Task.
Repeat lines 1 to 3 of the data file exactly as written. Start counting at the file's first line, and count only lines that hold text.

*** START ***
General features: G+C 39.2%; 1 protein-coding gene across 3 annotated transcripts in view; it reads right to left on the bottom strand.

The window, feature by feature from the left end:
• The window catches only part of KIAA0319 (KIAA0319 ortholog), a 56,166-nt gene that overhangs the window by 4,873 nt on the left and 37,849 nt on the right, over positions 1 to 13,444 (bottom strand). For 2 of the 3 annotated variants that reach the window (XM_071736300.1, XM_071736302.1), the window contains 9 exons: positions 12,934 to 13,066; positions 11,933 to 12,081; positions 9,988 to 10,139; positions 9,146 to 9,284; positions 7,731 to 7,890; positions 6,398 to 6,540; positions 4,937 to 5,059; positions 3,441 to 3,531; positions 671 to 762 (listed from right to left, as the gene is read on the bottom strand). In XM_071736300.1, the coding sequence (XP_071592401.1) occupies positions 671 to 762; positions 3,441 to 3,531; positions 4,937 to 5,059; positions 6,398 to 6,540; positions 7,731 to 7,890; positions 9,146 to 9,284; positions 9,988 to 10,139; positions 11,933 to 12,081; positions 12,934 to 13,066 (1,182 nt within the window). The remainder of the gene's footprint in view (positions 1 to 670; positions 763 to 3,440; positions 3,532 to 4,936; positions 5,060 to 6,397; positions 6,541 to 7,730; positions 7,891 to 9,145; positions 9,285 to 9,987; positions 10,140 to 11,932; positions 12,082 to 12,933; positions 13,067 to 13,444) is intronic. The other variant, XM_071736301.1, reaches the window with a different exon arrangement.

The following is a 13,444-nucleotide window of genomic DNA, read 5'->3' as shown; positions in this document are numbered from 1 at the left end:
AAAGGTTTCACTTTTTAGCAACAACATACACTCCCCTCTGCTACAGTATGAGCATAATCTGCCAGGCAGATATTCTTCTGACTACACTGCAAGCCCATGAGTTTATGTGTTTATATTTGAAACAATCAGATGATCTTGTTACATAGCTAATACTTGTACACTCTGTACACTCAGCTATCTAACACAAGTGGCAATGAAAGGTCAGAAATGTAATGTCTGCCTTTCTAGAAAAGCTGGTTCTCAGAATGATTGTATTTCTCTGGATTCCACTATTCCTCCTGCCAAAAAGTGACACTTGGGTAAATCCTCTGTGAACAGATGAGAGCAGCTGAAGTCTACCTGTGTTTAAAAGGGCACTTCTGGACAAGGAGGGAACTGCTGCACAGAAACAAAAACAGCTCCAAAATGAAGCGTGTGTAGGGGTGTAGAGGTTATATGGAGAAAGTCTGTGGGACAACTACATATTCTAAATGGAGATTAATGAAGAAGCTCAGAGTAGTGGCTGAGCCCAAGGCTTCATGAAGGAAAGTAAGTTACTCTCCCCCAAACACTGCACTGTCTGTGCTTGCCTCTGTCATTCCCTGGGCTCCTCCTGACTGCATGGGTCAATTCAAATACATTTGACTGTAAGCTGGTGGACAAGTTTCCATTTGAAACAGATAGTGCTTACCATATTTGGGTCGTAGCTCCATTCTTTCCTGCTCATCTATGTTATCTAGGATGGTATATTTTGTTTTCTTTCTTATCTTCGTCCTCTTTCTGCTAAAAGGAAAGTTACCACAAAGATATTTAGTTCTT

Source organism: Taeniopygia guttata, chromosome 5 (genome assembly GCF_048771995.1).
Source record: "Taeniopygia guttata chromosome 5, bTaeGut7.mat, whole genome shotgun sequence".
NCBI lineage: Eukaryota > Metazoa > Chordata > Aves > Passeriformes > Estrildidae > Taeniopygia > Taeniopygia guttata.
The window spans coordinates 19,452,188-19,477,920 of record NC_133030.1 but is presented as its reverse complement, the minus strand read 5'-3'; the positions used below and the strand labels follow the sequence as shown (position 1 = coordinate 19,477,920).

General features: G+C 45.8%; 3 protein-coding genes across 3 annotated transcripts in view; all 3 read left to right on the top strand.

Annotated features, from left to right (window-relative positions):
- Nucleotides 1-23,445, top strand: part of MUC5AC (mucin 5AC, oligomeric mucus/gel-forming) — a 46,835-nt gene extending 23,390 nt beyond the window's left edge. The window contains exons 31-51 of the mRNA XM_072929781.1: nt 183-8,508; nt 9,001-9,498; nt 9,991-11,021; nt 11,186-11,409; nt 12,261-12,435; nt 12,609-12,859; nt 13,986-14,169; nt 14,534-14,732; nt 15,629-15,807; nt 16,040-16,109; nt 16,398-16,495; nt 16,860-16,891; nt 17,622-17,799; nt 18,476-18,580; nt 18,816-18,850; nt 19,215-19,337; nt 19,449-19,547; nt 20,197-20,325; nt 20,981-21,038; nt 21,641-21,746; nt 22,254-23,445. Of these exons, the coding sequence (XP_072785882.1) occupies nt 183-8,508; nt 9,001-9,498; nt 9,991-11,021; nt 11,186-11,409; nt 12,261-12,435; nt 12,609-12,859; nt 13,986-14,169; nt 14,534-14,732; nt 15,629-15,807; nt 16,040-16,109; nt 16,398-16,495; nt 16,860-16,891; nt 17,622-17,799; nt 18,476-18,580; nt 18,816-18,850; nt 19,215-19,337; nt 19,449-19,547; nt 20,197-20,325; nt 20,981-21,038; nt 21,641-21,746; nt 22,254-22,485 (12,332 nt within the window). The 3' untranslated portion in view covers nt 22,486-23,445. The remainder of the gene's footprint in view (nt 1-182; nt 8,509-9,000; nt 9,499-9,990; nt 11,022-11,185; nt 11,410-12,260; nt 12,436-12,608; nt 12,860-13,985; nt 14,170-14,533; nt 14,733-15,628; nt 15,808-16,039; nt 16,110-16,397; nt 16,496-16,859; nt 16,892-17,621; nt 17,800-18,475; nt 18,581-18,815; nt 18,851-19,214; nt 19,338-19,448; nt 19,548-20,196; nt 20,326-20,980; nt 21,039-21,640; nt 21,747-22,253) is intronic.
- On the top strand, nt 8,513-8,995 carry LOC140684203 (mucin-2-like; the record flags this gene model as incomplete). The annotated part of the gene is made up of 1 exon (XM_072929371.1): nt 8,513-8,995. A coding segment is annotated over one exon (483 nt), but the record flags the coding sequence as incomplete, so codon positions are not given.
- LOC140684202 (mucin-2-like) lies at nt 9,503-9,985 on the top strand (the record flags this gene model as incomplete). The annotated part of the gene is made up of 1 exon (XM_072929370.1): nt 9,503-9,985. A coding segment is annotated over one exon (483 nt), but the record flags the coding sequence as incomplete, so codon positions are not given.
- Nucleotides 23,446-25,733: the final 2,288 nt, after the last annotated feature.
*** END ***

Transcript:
General features: G+C 39.2%; 1 protein-coding gene across 3 annotated transcripts in view; it reads right to left on the bottom strand.

The window, feature by feature from the left end:
• The window catches only part of KIAA0319 (KIAA0319 ortholog), a 56,166-nt gene that overhangs the window by 4,873 nt on the left and 37,849 nt on the right, over positions 1 to 13,444 (bottom strand). For 2 of the 3 annotated variants that reach the window (XM_071736300.1, XM_071736302.1), the window contains 9 exons: positions 12,934 to 13,066; positions 11,933 to 12,081; positions 9,988 to 10,139; positions 9,146 to 9,284; positions 7,731 to 7,890; positions 6,398 to 6,540; positions 4,937 to 5,059; positions 3,441 to 3,531; positions 671 to 762 (listed from right to left, as the gene is read on the bottom strand). In XM_071736300.1, the coding sequence (XP_071592401.1) occupies positions 671 to 762; positions 3,441 to 3,531; positions 4,937 to 5,059; positions 6,398 to 6,540; positions 7,731 to 7,890; positions 9,146 to 9,284; positions 9,988 to 10,139; positions 11,933 to 12,081; positions 12,934 to 13,066 (1,182 nt within the window). The remainder of the gene's footprint in view (positions 1 to 670; positions 763 to 3,440; positions 3,532 to 4,936; positions 5,060 to 6,397; positions 6,541 to 7,730; positions 7,891 to 9,145; positions 9,285 to 9,987; positions 10,140 to 11,932; positions 12,082 to 12,933; positions 13,067 to 13,444) is intronic. The other variant, XM_071736301.1, reaches the window with a different exon arrangement.